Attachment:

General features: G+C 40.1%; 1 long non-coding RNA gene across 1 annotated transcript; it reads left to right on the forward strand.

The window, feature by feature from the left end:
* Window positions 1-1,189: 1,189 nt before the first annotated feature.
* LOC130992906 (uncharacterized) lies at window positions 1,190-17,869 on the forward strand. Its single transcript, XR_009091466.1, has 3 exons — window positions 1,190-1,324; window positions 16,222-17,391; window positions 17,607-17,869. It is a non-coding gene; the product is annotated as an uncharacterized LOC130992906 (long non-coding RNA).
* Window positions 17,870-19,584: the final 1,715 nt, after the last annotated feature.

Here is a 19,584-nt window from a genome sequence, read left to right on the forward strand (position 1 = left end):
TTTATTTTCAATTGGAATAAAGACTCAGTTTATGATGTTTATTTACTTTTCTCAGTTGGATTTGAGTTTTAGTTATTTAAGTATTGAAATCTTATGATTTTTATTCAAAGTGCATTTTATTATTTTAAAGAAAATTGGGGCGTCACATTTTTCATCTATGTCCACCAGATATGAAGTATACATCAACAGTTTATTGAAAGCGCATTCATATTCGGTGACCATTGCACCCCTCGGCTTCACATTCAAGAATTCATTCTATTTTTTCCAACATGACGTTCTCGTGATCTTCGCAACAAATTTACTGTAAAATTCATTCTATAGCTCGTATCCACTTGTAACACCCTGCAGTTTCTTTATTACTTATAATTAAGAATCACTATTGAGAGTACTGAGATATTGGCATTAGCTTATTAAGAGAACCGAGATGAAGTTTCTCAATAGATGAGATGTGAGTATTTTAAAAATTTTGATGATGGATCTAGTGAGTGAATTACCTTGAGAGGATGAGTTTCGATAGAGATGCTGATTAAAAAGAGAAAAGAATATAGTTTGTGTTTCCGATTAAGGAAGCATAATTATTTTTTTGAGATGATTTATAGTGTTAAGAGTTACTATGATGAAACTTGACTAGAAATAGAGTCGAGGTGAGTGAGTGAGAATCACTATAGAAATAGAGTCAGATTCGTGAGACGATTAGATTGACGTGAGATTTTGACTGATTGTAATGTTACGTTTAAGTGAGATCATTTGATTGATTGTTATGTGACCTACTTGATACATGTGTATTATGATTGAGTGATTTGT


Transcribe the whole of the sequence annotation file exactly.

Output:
General features: G+C 40.1%; 1 long non-coding RNA gene across 1 annotated transcript; it reads left to right on the forward strand.

The window, feature by feature from the left end:
* Window positions 1-1,189: 1,189 nt before the first annotated feature.
* LOC130992906 (uncharacterized) lies at window positions 1,190-17,869 on the forward strand. Its single transcript, XR_009091466.1, has 3 exons — window positions 1,190-1,324; window positions 16,222-17,391; window positions 17,607-17,869. It is a non-coding gene; the product is annotated as an uncharacterized LOC130992906 (long non-coding RNA).
* Window positions 17,870-19,584: the final 1,715 nt, after the last annotated feature.

Here is a 19,584-nt window from a genome sequence, read left to right on the forward strand (position 1 = left end):
TTTATTTTCAATTGGAATAAAGACTCAGTTTATGATGTTTATTTACTTTTCTCAGTTGGATTTGAGTTTTAGTTATTTAAGTATTGAAATCTTATGATTTTTATTCAAAGTGCATTTTATTATTTTAAAGAAAATTGGGGCGTCACATTTTTCATCTATGTCCACCAGATATGAAGTATACATCAACAGTTTATTGAAAGCGCATTCATATTCGGTGACCATTGCACCCCTCGGCTTCACATTCAAGAATTCATTCTATTTTTTCCAACATGACGTTCTCGTGATCTTCGCAACAAATTTACTGTAAAATTCATTCTATAGCTCGTATCCACTTGTAACACCCTGCAGTTTCTTTATTACTTATAATTAAGAATCACTATTGAGAGTACTGAGATATTGGCATTAGCTTATTAAGAGAACCGAGATGAAGTTTCTCAATAGATGAGATGTGAGTATTTTAAAAATTTTGATGATGGATCTAGTGAGTGAATTACCTTGAGAGGATGAGTTTCGATAGAGATGCTGATTAAAAAGAGAAAAGAATATAGTTTGTGTTTCCGATTAAGGAAGCATAATTATTTTTTTGAGATGATTTATAGTGTTAAGAGTTACTATGATGAAACTTGACTAGAAATAGAGTCGAGGTGAGTGAGTGAGAATCACTATAGAAATAGAGTCAGATTCGTGAGACGATTAGATTGACGTGAGATTTTGACTGATTGTAATGTTACGTTTAAGTGAGATCATTTGATTGATTGTTATGTGACCTACTTGATACATGTGTATTATGATTGAGTGATTTGT